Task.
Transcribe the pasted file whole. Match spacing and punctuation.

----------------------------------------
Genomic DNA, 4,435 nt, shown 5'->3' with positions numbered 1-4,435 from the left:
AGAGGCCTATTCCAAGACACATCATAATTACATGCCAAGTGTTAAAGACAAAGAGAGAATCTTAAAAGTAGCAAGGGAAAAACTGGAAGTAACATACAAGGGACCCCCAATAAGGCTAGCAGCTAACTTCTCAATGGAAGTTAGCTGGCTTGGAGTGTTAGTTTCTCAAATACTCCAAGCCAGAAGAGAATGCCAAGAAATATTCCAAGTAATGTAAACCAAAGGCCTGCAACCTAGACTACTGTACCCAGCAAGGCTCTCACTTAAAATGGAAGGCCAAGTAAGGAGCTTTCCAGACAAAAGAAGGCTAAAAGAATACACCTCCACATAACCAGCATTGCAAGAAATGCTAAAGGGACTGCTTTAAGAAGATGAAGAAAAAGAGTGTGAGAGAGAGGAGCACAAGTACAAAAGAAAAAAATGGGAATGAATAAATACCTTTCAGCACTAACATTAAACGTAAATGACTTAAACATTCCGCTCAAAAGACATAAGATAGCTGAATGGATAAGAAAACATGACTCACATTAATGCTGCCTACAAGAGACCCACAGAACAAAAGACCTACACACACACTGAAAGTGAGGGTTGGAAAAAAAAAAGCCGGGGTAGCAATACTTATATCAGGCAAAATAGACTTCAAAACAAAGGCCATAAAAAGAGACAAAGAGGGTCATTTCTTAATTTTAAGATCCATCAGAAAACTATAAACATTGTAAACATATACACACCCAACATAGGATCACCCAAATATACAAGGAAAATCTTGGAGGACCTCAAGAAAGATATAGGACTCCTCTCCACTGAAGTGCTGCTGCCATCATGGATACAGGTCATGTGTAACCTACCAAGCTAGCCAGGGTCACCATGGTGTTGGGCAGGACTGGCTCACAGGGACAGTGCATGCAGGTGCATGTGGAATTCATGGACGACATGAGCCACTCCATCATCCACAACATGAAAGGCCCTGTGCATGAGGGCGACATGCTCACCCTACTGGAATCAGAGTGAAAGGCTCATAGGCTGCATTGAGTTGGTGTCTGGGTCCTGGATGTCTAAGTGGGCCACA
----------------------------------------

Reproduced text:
Genomic DNA, 4,435 nt, shown 5'->3' with positions numbered 1-4,435 from the left:
AGAGGCCTATTCCAAGACACATCATAATTACATGCCAAGTGTTAAAGACAAAGAGAGAATCTTAAAAGTAGCAAGGGAAAAACTGGAAGTAACATACAAGGGACCCCCAATAAGGCTAGCAGCTAACTTCTCAATGGAAGTTAGCTGGCTTGGAGTGTTAGTTTCTCAAATACTCCAAGCCAGAAGAGAATGCCAAGAAATATTCCAAGTAATGTAAACCAAAGGCCTGCAACCTAGACTACTGTACCCAGCAAGGCTCTCACTTAAAATGGAAGGCCAAGTAAGGAGCTTTCCAGACAAAAGAAGGCTAAAAGAATACACCTCCACATAACCAGCATTGCAAGAAATGCTAAAGGGACTGCTTTAAGAAGATGAAGAAAAAGAGTGTGAGAGAGAGGAGCACAAGTACAAAAGAAAAAAATGGGAATGAATAAATACCTTTCAGCACTAACATTAAACGTAAATGACTTAAACATTCCGCTCAAAAGACATAAGATAGCTGAATGGATAAGAAAACATGACTCACATTAATGCTGCCTACAAGAGACCCACAGAACAAAAGACCTACACACACACTGAAAGTGAGGGTTGGAAAAAAAAAAGCCGGGGTAGCAATACTTATATCAGGCAAAATAGACTTCAAAACAAAGGCCATAAAAAGAGACAAAGAGGGTCATTTCTTAATTTTAAGATCCATCAGAAAACTATAAACATTGTAAACATATACACACCCAACATAGGATCACCCAAATATACAAGGAAAATCTTGGAGGACCTCAAGAAAGATATAGGACTCCTCTCCACTGAAGTGCTGCTGCCATCATGGATACAGGTCATGTGTAACCTACCAAGCTAGCCAGGGTCACCATGGTGTTGGGCAGGACTGGCTCACAGGGACAGTGCATGCAGGTGCATGTGGAATTCATGGACGACATGAGCCACTCCATCATCCACAACATGAAAGGCCCTGTGCATGAGGGCGACATGCTCACCCTACTGGAATCAGAGTGAAAGGCTCATAGGCTGCATTGAGTTGGTGTCTGGGTCCTGGATGTCTAAGTGGGCCACA